There is agreement that the gap between black and white Americans did narrow during the twentieth century by the amount that Dickens and Flynn (2006) estimate. However, there is disagreement over whether the gap has stalled for persons born since the 1970s. Although we can expect the narrowing to resume, there are reasons to think that the remaining gap will be with us indefinitely.

Based on IQ standardization, national college admissions tests, studies of No Child Left Behind, and national surveys, we have strong evidence that the narrowing of the gap has stalled. The best data for persons born from the 1970s onward comes from the National Longitudinal Survey of Youth (NLSY), which yields significant evidence that the black-white difference did not diminish for the sample of children born from the mid-1970s through the mid-1990s. The NLSY should be regarded as the most accurate source due to its large sample sizes, its extensive background information, and other factors.

Given everything that is known about heritability of IQ and the remaining environmental differentials between blacks and whites, unless the dysgenic pattern of black fertility changes, any narrowing of the IQ gap will be confined to children. Among adults, the IQ gap is unlikely to do any better than remain at present levels.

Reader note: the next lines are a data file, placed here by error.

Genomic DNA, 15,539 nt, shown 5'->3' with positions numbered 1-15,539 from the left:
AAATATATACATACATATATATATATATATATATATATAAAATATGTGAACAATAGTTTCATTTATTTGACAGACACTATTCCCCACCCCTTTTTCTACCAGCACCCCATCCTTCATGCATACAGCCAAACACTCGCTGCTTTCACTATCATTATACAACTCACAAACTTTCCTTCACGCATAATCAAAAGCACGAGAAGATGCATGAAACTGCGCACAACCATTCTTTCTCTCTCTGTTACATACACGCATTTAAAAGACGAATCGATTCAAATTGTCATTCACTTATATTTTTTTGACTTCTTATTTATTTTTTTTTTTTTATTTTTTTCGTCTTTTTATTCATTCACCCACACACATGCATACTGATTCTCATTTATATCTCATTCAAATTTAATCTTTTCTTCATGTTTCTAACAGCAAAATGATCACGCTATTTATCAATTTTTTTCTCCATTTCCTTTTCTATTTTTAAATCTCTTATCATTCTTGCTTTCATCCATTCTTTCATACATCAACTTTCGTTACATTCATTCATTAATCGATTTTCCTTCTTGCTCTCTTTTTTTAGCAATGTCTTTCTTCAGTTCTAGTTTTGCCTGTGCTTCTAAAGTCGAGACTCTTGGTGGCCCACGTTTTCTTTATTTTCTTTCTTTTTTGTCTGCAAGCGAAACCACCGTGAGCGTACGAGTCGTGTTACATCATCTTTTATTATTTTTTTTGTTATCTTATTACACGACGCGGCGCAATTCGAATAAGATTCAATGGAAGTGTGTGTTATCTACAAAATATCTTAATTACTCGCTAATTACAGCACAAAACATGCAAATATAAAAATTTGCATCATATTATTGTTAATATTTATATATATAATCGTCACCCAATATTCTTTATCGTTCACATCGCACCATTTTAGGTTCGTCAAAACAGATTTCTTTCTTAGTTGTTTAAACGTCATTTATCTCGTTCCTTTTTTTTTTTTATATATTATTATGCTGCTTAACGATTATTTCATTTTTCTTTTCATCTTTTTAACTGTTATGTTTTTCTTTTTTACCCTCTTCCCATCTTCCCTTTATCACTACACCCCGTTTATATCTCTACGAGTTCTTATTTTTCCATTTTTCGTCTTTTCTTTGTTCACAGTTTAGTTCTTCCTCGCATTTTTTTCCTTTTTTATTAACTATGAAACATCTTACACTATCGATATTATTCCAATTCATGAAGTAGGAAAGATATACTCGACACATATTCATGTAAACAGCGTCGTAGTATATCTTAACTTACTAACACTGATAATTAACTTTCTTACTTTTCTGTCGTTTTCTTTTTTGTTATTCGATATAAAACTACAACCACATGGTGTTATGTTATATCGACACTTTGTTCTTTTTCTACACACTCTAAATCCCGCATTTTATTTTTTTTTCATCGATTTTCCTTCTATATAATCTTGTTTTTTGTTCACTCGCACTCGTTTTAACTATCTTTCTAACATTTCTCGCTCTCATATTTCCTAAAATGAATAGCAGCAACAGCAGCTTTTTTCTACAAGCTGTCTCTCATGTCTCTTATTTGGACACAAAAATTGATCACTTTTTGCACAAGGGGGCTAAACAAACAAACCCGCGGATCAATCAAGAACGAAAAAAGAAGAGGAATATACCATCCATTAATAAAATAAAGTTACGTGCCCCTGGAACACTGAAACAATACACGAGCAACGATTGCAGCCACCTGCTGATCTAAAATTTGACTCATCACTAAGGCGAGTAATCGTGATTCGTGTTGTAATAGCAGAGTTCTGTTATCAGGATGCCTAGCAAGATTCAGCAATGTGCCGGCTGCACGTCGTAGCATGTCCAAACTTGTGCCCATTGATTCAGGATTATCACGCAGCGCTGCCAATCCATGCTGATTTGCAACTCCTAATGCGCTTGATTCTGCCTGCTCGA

AEI research assistant Joe Manzari prepared this summary.

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AEI Participants

 

Christopher
DeMuth
  • Christopher DeMuth was president of AEI from December 1986 through December 2008. Previously, he was administrator for information and regulatory affairs in the Office of Management and Budget and executive director of the Presidential Task Force on Regulatory Relief in the Reagan administration; taught economics, law, and regulatory policy at the Kennedy School of Government at Harvard University; practiced regulatory, antitrust, and general corporate law; and worked on urban and environmental policy in the Nixon White House.

     

  • Phone: 2028625895
    Email: cdemuth@aei.org
  • Assistant Info

    Name: Keriann Hopkins
    Phone: 2028625897
    Email: keriann.hopkins@aei.org

 

Charles
Murray
  • Charles Murray is a political scientist, author, and libertarian. He first came to national attention in 1984 with the publication of Losing Ground, which has been credited as the intellectual foundation for the Welfare Reform Act of 1996. His 1994 New York Times bestseller, The Bell Curve (Free Press, 1994), coauthored with the late Richard J. Herrnstein, sparked heated controversy for its analysis of the role of IQ in shaping America’s class structure. Murray's other books include What It Means to Be a Libertarian (1997), Human Accomplishment (2003), In Our Hands (2006), and Real Education (2008). His most recent book, Coming Apart (Crown Forum, 2012), describes an unprecedented divergence in American classes over the last half century.


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  • Assistant Info

    Name: Caroline Kitchens
    Phone: 202-862-5820
    Email: Caroline.Kitchens@aei.org